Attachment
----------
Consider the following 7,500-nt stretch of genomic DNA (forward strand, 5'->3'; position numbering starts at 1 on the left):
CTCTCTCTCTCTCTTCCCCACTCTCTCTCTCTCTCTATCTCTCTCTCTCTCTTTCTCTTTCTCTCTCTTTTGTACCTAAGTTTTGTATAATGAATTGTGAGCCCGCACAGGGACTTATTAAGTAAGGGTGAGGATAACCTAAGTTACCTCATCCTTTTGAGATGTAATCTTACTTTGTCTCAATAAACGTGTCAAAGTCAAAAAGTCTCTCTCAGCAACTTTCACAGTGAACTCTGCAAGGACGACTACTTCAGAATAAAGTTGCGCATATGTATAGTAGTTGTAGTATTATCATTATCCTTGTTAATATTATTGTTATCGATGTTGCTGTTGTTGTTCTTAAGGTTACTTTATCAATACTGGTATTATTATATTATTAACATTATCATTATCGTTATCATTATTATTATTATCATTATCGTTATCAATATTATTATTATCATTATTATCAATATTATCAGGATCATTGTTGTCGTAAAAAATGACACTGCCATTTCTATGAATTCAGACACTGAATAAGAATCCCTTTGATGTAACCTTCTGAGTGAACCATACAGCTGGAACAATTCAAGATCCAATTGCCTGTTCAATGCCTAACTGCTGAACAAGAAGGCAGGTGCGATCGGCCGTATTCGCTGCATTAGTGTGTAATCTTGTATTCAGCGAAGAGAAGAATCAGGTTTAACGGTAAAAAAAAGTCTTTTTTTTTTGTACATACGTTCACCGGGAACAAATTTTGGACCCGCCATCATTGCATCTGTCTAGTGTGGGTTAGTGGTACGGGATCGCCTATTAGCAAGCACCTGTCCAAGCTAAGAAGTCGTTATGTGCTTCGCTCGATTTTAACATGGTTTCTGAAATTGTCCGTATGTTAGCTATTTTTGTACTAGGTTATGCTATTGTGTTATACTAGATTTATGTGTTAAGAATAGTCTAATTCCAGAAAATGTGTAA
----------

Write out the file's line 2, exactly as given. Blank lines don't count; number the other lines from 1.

CTCTCTCTCTCTCTTCCCCACTCTCTCTCTCTCTCTATCTCTCTCTCTCTCTTTCTCTTTCTCTCTCTTTTGTACCTAAGTTTTGTATAATGAATTGTGAGCCCGCACAGGGACTTATTAAGTAAGGGTGAGGATAACCTAAGTTACCTCATCCTTTTGAGATGTAATCTTACTTTGTCTCAATAAACGTGTCAAAGTCAAAAAGTCTCTCTCAGCAACTTTCACAGTGAACTCTGCAAGGACGACTACTTCAGAATAAAGTTGCGCATATGTATAGTAGTTGTAGTATTATCATTATCCTTGTTAATATTATTGTTATCGATGTTGCTGTTGTTGTTCTTAAGGTTACTTTATCAATACTGGTATTATTATATTATTAACATTATCATTATCGTTATCATTATTATTATTATCATTATCGTTATCAATATTATTATTATCATTATTATCAATATTATCAGGATCATTGTTGTCGTAAAAAATGACACTGCCATTTCTATGAATTCAGACACTGAATAAGAATCCCTTTGATGTAACCTTCTGAGTGAACCATACAGCTGGAACAATTCAAGATCCAATTGCCTGTTCAATGCCTAACTGCTGAACAAGAAGGCAGGTGCGATCGGCCGTATTCGCTGCATTAGTGTGTAATCTTGTATTCAGCGAAGAGAAGAATCAGGTTTAACGGTAAAAAAAAGTCTTTTTTTTTTGTACATACGTTCACCGGGAACAAATTTTGGACCCGCCATCATTGCATCTGTCTAGTGTGGGTTAGTGGTACGGGATCGCCTATTAGCAAGCACCTGTCCAAGCTAAGAAGTCGTTATGTGCTTCGCTCGATTTTAACATGGTTTCTGAAATTGTCCGTATGTTAGCTATTTTTGTACTAGGTTATGCTATTGTGTTATACTAGATTTATGTGTTAAGAATAGTCTAATTCCAGAAAATGTGTAA